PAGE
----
Black Cherry
Prunus serotina Ehrh. (Rosaceae)

Common Names
Black cherry, black choke, cabinet cherry, choke cherry, mountain black cherry, rum cherry, Virginia prune bark, whicky cherry, wild black cherry, wild cherry.

A valuable tree that grows to 100 feet in height and has a straight trunk covered with rough, black bark. Inner bark is aromatic. The young branches are smooth and reddish. Leaves are shiny, smooth, and finely toothed, 2 to 5 inches long. Small white flowers occur in long drooping clusters at the end of the branches, followed by clusters of round, black berries that are edible but bitter.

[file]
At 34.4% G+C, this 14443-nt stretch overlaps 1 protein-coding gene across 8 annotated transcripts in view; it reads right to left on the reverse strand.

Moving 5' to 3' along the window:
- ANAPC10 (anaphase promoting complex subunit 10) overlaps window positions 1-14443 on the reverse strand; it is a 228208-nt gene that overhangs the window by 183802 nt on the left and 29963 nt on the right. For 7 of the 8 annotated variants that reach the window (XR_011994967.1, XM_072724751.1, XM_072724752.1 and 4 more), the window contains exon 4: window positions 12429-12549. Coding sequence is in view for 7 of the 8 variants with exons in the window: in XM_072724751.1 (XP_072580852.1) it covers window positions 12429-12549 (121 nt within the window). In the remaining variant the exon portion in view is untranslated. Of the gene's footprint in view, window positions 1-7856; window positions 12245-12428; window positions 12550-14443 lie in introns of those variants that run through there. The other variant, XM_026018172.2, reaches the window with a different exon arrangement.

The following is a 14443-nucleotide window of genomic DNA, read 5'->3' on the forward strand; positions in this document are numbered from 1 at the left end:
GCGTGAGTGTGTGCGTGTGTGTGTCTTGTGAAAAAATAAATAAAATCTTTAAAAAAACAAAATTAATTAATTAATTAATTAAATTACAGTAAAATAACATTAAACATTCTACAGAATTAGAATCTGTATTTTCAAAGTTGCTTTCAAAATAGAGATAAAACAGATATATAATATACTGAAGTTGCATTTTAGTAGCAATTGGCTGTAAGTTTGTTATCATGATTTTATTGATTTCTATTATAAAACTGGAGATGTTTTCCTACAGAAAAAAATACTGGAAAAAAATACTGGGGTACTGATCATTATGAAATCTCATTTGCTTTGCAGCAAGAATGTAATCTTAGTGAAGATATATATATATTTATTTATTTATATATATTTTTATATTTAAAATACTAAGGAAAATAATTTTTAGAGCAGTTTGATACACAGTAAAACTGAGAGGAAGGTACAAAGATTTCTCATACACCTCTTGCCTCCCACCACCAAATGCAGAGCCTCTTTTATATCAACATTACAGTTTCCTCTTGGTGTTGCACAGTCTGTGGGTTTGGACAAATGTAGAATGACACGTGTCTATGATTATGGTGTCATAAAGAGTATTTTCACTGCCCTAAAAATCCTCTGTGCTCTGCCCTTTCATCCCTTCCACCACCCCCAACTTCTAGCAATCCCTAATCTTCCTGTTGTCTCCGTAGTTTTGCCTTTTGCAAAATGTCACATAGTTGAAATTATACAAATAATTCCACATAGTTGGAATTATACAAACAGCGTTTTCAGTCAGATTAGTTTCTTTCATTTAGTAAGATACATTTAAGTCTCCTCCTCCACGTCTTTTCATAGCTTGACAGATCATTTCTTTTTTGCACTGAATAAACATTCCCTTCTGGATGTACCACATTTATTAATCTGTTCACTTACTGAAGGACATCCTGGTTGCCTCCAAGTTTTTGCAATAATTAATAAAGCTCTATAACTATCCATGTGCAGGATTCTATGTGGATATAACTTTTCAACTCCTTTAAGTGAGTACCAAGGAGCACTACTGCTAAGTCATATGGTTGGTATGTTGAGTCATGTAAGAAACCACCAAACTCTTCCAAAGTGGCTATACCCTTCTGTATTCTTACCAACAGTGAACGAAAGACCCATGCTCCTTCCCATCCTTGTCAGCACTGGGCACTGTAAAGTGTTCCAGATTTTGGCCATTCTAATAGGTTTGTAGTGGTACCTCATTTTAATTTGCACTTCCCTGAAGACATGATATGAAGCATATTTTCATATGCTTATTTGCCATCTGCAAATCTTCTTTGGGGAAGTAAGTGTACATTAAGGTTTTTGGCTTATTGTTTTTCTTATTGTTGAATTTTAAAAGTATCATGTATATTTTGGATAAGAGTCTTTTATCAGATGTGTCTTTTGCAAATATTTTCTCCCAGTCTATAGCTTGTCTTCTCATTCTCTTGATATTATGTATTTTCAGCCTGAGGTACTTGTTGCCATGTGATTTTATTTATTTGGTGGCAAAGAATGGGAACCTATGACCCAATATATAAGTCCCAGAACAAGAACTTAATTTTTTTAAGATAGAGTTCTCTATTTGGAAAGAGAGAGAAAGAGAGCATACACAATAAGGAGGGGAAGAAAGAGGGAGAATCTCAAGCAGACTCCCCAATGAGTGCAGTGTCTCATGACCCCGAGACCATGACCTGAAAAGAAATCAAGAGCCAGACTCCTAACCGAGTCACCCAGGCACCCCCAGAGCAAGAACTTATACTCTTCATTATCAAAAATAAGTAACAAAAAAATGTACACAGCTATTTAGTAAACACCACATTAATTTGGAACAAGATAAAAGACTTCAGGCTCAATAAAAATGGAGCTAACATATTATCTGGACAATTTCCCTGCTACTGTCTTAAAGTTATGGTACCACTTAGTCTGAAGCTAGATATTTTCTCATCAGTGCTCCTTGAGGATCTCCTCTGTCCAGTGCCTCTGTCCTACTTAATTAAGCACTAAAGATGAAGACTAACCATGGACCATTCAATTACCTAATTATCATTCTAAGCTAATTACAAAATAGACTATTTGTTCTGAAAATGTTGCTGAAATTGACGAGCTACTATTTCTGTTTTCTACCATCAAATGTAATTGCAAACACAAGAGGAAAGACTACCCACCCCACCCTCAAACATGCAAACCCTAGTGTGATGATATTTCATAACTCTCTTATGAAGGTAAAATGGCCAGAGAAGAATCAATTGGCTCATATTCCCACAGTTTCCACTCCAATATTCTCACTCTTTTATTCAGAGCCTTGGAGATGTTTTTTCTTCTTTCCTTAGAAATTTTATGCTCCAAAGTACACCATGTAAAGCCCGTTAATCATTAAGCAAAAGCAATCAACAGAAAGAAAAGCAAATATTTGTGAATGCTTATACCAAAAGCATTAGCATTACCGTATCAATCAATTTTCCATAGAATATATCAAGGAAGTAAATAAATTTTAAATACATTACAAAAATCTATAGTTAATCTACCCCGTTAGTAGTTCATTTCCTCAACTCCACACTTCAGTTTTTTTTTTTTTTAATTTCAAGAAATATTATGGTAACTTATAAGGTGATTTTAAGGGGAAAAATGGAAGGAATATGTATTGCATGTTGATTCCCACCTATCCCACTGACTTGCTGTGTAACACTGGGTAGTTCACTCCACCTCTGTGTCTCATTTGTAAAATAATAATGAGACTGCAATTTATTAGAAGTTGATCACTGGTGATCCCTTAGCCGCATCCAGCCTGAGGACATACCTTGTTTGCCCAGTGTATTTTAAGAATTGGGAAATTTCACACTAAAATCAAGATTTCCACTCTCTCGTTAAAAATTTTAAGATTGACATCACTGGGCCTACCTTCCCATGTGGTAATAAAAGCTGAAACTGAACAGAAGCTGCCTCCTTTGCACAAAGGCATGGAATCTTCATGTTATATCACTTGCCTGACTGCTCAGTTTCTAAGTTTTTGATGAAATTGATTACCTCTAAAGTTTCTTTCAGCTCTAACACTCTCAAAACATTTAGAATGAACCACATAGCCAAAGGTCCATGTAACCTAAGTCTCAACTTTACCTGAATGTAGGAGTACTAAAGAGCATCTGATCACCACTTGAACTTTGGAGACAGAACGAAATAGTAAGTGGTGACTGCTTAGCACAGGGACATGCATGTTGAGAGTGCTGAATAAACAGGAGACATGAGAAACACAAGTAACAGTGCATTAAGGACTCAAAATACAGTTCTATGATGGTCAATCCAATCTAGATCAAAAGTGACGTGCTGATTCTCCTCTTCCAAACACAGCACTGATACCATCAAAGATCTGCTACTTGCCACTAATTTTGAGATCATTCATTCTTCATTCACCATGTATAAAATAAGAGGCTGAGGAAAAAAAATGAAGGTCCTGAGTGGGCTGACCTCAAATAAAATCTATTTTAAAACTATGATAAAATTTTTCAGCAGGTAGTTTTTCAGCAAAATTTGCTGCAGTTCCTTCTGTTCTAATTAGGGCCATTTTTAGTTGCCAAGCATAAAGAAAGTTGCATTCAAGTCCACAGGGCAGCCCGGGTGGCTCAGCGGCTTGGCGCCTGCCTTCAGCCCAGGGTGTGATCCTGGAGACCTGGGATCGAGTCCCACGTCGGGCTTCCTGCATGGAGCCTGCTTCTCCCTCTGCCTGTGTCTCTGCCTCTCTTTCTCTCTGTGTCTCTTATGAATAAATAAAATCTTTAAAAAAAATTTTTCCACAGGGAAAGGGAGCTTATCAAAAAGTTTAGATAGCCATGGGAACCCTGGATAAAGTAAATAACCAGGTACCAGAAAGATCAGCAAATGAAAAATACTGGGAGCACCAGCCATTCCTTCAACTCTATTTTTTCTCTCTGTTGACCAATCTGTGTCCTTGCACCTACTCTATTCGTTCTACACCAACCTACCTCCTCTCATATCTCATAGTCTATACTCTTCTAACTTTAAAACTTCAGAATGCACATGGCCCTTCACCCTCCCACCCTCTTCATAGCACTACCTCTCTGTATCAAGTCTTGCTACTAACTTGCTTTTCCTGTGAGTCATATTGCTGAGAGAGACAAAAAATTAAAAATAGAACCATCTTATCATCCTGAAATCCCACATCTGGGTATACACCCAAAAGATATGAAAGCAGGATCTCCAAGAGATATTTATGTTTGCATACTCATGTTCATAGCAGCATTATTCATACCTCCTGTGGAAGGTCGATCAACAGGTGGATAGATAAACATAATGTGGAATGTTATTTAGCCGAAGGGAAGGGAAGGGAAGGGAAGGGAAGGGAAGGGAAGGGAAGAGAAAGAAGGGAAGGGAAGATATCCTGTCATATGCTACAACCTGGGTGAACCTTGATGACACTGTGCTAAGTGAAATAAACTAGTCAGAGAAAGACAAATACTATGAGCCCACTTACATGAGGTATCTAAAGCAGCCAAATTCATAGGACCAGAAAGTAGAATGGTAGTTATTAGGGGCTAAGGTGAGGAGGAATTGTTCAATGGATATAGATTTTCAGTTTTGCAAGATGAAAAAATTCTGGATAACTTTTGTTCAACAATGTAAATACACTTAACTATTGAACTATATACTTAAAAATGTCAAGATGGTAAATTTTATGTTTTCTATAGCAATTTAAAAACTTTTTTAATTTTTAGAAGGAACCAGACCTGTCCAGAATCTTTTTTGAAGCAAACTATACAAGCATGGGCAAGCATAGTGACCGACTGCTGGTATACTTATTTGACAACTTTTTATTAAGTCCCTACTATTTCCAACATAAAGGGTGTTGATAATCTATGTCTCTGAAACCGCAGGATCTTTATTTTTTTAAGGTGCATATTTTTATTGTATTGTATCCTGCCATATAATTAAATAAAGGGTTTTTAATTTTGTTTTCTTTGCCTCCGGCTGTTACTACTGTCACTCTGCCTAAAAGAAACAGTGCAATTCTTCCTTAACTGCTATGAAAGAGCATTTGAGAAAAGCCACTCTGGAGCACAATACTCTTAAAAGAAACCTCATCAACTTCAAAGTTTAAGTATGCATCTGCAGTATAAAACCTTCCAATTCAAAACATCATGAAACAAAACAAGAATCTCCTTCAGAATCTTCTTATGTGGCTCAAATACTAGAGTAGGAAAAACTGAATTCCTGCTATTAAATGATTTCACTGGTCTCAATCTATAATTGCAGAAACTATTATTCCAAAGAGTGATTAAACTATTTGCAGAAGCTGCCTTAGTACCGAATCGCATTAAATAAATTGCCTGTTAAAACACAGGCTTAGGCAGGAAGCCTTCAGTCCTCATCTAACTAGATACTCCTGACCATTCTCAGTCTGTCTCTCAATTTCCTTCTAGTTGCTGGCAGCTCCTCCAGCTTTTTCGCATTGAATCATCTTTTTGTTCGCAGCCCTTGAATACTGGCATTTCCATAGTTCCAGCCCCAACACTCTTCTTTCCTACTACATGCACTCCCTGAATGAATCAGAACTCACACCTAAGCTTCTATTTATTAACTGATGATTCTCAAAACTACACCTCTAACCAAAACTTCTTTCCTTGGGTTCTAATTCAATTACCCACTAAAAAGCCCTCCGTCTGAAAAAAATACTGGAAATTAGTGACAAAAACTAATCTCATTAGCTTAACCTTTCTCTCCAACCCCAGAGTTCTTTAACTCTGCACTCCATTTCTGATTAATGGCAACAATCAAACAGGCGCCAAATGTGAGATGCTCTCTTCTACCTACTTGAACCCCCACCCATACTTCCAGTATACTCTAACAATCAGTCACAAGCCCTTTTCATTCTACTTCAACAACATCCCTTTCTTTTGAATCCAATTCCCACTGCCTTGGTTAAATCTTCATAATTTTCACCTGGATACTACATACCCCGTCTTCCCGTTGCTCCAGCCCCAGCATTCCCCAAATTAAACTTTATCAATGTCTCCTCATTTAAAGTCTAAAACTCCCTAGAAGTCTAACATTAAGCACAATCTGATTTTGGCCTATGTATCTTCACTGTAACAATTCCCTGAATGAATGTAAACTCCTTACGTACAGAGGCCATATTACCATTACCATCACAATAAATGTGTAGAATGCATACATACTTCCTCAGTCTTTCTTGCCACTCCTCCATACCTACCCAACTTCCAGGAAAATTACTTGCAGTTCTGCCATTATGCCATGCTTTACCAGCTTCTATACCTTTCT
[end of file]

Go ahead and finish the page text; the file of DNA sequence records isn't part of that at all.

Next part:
Flowering Period
April to May.

Along fence rows, roadsides, streamsides, pastures, and in dry woods.

Young, thin bark; and bark from older trees after it has been rossed; also, fruit when ripe.

The bark is used primarily as a flavoring agent. The drug is an excellent expectorant. Appalachian wild cherry bark tea is used for coughs, colds, and cholera.

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